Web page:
New CDISC guidelines streamline AE and SAE reporting
By Kathryn E. Vinson, MS, CCRC, with input from LeeAnn Phipps, PV Manager, DZS Clinical Services

Nobody wants adverse events (AEs), much less serious adverse events (SAEs) to happen. The reasons that we in clinical research despise AEs are multitude, not the least of which is that we are in this business to better the lives of all people, and AEs mean that something isn’t right. It could be the study treatment, it could be completely unrelated, but we all hate to see someone in distress. But to add to that distress, the standards for reporting AEs and SAEs are ambiguous to say the least. From study sites to the data management (DM) and pharmacovigilance (PV) teams, redundancy in data entry makes adverse event reporting a nightmare.

Fortunately, a new initiative established by Transcelerate and now in coordination with the Clinical Data Interchange Standards Consortium (CDISC) are looking to streamline this process, making the reporting of AEs and SAEs smoother and more efficient. For more information on how DZS has worked to maintain compliance with the FDA and PMDA required CDISC standards, click here to see “All Hail the King” on our website.

Why is this important?
For the sponsors of clinical trials, SAE reporting can proceed through a variety of pathways. While all AEs are entered into the clinical database, serious adverse events must also be reported to pharmacovigilance. From there, the SAE takes many journeys. It must be reviewed by the study monitor, entered and reviewed in multiple databases, and then further reviewed by the medical monitor and/or PV Physician to agree or disagree with site assessments of causality. And, then, because it exists in multiple locations, the critical data points of the event must be reconciled between systems. To further complicate the process, the data entries collected for AEs and SAEs may significantly differ from study to study.

Redundancy and inconsistency in SAE reporting can cause multiple problems at many different levels. Examples of these issues include:
• Confusion and inefficiencies at health authorities that perform initial reviews of case reports and SUSAR reports
• Missed safety signals by sponsors, which can lead to increased risks to patients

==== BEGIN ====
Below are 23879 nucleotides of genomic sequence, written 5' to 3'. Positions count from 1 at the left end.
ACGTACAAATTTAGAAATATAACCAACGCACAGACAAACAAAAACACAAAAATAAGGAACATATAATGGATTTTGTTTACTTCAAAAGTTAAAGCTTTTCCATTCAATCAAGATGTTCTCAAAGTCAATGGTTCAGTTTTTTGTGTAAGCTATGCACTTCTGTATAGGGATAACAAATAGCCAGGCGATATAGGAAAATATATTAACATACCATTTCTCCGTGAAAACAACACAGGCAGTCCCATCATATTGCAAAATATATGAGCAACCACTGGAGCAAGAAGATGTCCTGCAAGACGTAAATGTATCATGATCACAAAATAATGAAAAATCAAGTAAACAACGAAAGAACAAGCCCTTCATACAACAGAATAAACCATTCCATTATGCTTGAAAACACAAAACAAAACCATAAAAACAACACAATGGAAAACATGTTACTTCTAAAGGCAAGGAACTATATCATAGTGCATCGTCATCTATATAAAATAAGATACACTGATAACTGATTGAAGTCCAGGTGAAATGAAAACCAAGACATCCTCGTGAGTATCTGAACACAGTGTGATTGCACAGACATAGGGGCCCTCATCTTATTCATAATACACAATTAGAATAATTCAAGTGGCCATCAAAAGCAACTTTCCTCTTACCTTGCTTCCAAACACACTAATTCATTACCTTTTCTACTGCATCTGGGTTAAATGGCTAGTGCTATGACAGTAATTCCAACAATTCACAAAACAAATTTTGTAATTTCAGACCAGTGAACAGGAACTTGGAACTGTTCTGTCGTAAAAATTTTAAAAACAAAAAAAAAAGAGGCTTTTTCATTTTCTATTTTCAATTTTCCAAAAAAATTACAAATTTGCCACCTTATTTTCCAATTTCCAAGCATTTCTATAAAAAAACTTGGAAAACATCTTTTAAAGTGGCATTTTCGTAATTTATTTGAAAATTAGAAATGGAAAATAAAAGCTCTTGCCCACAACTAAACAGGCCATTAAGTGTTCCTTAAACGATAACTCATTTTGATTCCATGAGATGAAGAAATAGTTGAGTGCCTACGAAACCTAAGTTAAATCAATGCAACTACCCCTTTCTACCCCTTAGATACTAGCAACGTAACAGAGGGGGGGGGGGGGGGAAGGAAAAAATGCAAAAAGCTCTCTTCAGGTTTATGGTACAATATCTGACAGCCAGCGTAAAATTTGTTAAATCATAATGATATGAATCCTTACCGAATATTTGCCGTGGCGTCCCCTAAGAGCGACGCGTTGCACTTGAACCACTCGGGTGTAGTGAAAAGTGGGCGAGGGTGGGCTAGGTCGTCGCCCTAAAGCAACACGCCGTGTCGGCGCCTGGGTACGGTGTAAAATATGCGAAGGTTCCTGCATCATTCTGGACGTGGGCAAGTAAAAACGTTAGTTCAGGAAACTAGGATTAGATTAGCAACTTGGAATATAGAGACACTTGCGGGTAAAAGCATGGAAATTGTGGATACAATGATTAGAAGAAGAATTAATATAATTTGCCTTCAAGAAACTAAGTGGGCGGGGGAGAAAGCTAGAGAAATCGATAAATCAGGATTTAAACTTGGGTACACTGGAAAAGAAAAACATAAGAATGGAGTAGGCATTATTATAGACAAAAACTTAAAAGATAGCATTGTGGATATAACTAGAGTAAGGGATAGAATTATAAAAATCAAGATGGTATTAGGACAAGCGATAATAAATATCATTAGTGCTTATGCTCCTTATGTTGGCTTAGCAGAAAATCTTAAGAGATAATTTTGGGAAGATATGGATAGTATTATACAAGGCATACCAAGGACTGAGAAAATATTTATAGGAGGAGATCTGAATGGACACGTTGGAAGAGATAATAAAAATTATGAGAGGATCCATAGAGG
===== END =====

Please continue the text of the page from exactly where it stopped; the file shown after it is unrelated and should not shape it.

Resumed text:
• Inefficiency in time and cost to reconcile data by sponsors and CROs
• Confusion at the investigator sites due to different practices across trials

In other words, a reported headache can become a migraine for all involved.

The initiative proposed by Transcelerate attempts to establish an approach to solve this problem. By systematically and comprehensively reviewing the current landscape, they were able to develop and evaluate a list of “Common Core SAE Fields.” They then further coordinated with CDISC to develop an industry standard related to data collection and reporting.

With these new CDISC guidelines, AE entry will be greatly streamlined by removing the redundancy in the data entry process.

Additionally, SAE reporting will undergo its first standardization since the inception of CDISC in 2013. Included in this standard are 71 factors pertaining to SAEs, as well as recommendations for the completion of the narrative section of the SAE report. A detailed listing of the CDISC recommendations can be found here.

What is the potential impact?
With the identification and agreement of common collection fields, the potential for streamlined data entry and reconciliation becomes more likely. Possible changes to future study procedures include:
• A closer one-to-one match of SAE data points captured in PV and EDC systems which will lead to more streamlined reconciliation and reporting.
• Direct entry of all SAE data into the EDC system which is synched or integrated with the PV database, ensuring the same data in both systems and easing the burden on the sites.
• A single-system approach where the PV database functions are incorporated into EDC systems resulting in a “single source ” for safety data.

The DZS Difference
Changes like this require forward-thinking, multi-functional collaboration, systems awareness, and the willingness to tackle complex challenges. That’s where we excel.

Here at DZS we know that when sponsors choose to partner with a CRO they have a lot of options. Our team of project managers and data specialists have decades of combined experience in implementing not only e-clinical technologies, but also have been working with CDISC standards since their founding in 2013. Reach out to us today for more information on how our expertise in CDISC reporting standards can be “Your Direct Line to Improved Clinical Performance.”